Like most technology we own, our cameras will eventually stop working. Not only is this bad news for our bank balances, but if a camera were to die mid-shoot then it could potentially land us in a world of professional problems. Minimize these risks by knowing what to look out for and the kind of plan you need to have in place for when that inevitable disaster strikes.
For as long as I have practiced digital photography, I have had a persistent apprehension that my camera is on the brink of taking its final few frames. I think this complex came from shooting very high shot counts day in, day out in my first commercial studio job as well as owning several secondhand cameras early on in my career. This worry is justified by the fact that the shutter in a DSLR camera does not actually last forever and will eventually cease to function. For those who don't know exactly what the shutter in the camera looks like, this video is a fascinating watch and will help you to understand what we are talking about. In a nutshell, the role of the shutter is to allow light to pass for a determined period of time onto the sensor which captures the image. This shutter moves at some speed and force every single time you take a photograph and because of this the shutter will eventually wear out and kill the camera.
Depending on the camera you have, the typical life of a shutter can vary from anything as low as 50,000 shutter actuations right up to 350,000. Some photographers may get unlucky and find themselves on the lower side of those numbers while others may find their cameras are still going strong after 500,000 shots. For this reason, it's crucial you keep an eye on how many pictures your current camera has made and how many frames your particular model will be at when it reaches the end of its life cycle. Knowing these numbers is equally as important to be aware of when looking to purchase a camera secondhand. If something you find on eBay has already taken a lot of pictures it may not last as long as you hope or be as much of a bargain as you think.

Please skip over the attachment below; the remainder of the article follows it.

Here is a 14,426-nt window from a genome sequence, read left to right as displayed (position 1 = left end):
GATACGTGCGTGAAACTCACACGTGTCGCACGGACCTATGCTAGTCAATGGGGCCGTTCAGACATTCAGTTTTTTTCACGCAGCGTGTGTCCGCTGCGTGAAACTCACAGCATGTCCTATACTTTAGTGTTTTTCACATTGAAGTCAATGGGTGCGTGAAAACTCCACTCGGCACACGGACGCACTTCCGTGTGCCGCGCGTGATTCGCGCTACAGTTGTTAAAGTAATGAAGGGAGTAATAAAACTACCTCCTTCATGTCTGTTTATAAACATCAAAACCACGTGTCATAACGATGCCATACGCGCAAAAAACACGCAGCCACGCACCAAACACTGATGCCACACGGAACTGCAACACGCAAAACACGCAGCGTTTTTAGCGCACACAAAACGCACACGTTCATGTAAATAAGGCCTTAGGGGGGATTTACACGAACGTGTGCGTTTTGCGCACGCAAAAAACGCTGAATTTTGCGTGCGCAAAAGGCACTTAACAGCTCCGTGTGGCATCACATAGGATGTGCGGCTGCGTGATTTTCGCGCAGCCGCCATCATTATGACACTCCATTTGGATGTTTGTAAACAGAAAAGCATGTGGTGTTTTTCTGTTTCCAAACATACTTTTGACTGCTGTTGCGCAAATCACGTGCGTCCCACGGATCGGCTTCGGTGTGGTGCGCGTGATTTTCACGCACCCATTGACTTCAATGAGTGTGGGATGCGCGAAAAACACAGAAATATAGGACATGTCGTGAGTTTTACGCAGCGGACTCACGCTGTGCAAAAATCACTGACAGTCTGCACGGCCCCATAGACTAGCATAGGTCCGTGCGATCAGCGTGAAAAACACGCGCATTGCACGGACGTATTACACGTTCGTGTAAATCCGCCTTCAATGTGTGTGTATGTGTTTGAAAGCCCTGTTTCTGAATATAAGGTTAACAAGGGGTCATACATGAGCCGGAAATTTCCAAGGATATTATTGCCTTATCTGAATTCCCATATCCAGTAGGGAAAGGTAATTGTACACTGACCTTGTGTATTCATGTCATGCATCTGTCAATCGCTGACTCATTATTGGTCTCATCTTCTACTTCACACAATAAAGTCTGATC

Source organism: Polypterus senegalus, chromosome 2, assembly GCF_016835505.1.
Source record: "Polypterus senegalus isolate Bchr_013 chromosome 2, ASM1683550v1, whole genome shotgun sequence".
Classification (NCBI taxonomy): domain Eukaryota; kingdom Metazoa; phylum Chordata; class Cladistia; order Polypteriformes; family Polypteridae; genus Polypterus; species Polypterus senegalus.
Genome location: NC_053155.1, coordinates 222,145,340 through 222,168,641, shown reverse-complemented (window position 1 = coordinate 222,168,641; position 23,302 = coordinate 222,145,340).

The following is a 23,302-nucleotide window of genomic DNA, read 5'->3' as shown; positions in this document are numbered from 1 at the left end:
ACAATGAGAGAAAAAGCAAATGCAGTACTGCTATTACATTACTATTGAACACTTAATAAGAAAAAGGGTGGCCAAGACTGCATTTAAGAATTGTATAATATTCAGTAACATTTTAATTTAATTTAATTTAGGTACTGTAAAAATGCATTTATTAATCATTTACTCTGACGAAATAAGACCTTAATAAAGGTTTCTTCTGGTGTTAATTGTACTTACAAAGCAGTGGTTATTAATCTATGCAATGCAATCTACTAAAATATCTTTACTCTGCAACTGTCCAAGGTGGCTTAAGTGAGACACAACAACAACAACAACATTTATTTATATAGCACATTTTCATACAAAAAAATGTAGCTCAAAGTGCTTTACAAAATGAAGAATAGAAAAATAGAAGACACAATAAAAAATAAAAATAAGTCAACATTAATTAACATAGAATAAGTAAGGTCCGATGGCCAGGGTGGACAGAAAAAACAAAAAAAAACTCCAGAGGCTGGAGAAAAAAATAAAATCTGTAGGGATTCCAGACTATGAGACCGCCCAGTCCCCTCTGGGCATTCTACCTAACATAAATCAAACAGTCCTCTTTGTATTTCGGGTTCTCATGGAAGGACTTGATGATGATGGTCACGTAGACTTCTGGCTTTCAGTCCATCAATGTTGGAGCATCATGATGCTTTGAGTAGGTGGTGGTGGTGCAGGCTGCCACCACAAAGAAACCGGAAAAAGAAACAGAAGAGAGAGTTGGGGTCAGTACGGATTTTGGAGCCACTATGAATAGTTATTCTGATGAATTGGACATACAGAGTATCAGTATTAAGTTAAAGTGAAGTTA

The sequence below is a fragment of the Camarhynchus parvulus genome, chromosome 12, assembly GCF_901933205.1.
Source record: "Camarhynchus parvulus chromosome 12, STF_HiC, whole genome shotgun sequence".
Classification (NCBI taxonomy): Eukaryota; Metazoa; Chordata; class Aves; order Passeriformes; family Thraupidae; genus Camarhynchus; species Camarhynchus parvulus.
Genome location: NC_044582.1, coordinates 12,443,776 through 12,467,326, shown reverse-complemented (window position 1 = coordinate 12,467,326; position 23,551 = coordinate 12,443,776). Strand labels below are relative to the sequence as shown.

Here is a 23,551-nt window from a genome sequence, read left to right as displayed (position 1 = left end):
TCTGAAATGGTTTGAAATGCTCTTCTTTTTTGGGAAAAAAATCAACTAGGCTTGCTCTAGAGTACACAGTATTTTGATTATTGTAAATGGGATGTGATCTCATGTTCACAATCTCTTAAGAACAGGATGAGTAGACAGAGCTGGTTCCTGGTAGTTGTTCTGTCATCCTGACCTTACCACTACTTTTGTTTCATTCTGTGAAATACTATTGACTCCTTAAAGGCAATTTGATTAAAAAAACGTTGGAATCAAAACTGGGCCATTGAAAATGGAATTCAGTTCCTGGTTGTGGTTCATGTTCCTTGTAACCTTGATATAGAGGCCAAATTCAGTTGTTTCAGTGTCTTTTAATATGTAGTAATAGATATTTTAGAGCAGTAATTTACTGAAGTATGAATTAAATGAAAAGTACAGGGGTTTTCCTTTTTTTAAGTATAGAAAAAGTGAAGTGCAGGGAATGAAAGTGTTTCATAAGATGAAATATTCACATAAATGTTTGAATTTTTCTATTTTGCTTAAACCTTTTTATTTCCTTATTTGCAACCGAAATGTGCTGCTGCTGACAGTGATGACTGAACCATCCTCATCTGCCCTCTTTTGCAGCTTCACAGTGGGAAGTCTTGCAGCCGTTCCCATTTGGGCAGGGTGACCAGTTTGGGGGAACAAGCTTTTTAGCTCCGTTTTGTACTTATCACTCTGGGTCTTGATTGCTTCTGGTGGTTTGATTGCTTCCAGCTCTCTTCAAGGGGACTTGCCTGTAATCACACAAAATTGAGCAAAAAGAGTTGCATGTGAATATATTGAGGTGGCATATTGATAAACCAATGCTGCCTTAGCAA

Typical Shutter Counts for Popular Cameras
Even though the site is a little dated now, The Camera Shutter Life Expectancy Database is a great resource for camera shutter actuations and their life cycles. If you've had the same camera for a few years or are considering buying something secondhand, this website can quickly give you a ballpark figure. A quick Google will also return the typical life of a camera shutter for your particular body. Personally, I'd also drop a line to the necessary service center to get an official answer on a shutter's lifespan. In some cases, camera companies will replace a shutter if it fails before that particular number so it's well worth knowing if that is the case.
Finding the Current Shutter Count on a Camera
Hopefully you now have a rough idea of how long your camera will last, so it's now time to find out how many shutter actuations you have already made. Unfortunately, there is no universal way to perform this task as the camera manufacturers all do things slightly differently. Some cameras actually store the shutter count in the Exif data of every image you make. This means that it's possible to view the count information in Photoshop by going to “File Info.”